Nov. 2, 2002
a wild, fresh wind blowing...
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Poem: "a wild, fresh wind blowing ," by Charles Bukowski from Septuagenarian Stew (Black Sparrow Press).
a wild, fresh wind blowing
I should not have blamed only my father,
he was the first to introduce me to
raw and stupid hatred.
he was really best at it: anything and everything made him
mad-things of the slightest consequence brought his hatred quickly
to the surface
and I seemed to be the main source of his
I did not fear him
but his rages made me ill at heart
for he was most of my world then
and it was a world of horror but I should not have blamed only
for when I left that home I found his counterparts
everywhere: my father was only a small part of the
whole, though he was the best at hatred
I was ever to meet.
but others were very good at it too: some of the
foremen, some of the street bums, some of the women
I was to live with,
most of the women, were gifted at
hating-blaming my voice, my actions, my presence
for what they, in retrospect, had failed
I was simply the target of their discontent
and in some real sense
they blamed me
for not being able to rouse them
out of a failed past; what they didn't consider was
that I had my troubles too-most of them caused by
simply living with them.
I am a dolt of a man, easily made happy
stupidly happy almost without cause
and left alone I am mostly content.
but I've lived so often and so long
with this hatred
my only freedom, my only peace is when I am away from
them, when I am anywhere else, no matter where-
some fat old waitress bringing me a cup of coffee
is in comparison
like a fresh wild wind blowing.
It's the birthday of explorer, woodsman and pathfinder Daniel Boone, born near Reading, Pennsylvania (1734). He said that whenever he could see the smoke from another chimney, he felt the neighborhood was getting too crowded and it was time to move on. He was one of the first to explore the Cumberland Gap in the late 1760s, and in 1775, he and the Transylvania Company established the first road through the Cumberland Gap. He said that he was "an instrument ordained of God to settle the wilderness." During the American Revolution, while searching for salt in the Blue Licks of the Licking River, he was captured by Shawnee Indians, and spent time in British prison in Detroit, before an escape back to Kentucky. He published his memoir, Adventures, in 1784, which made him even more legendary. He said, "I have never been lost, but I will admit to being confused for several weeks."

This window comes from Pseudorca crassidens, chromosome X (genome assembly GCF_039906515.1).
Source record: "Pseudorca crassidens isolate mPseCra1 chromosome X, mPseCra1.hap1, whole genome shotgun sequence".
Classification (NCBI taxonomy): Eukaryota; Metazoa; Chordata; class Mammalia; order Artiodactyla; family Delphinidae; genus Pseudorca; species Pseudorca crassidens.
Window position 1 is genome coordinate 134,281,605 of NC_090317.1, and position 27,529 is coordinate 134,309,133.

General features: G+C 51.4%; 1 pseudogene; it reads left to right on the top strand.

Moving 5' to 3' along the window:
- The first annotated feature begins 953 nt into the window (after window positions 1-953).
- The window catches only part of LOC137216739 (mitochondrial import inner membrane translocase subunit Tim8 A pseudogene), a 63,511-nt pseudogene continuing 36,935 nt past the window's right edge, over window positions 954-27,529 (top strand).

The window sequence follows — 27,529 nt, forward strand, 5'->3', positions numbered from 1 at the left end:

It's the birthday of Marie Antoinette, the Queen of France, born in Austria (1755). She married the prince of France at the age of 15, and she moved to Versailles to live in her new homeland. When King Louis XV died in 1774, she became queen as her husband was named King Louis XVI. Convicted of treason, she was sentenced to be executed at the guillotine on October 16, 1793. On the scaffold, she accidentally stepped on the executioner's foot, and said "Monsieur, I ask your pardon. I did not do it on purpose." Those were her last words.
It was on this day in 1920 that
the first government-licensed regularly scheduled radio broadcast
in the United States, on KDKA
in Pittsburgh, PA.
Be well, do good work, and keep in touch.®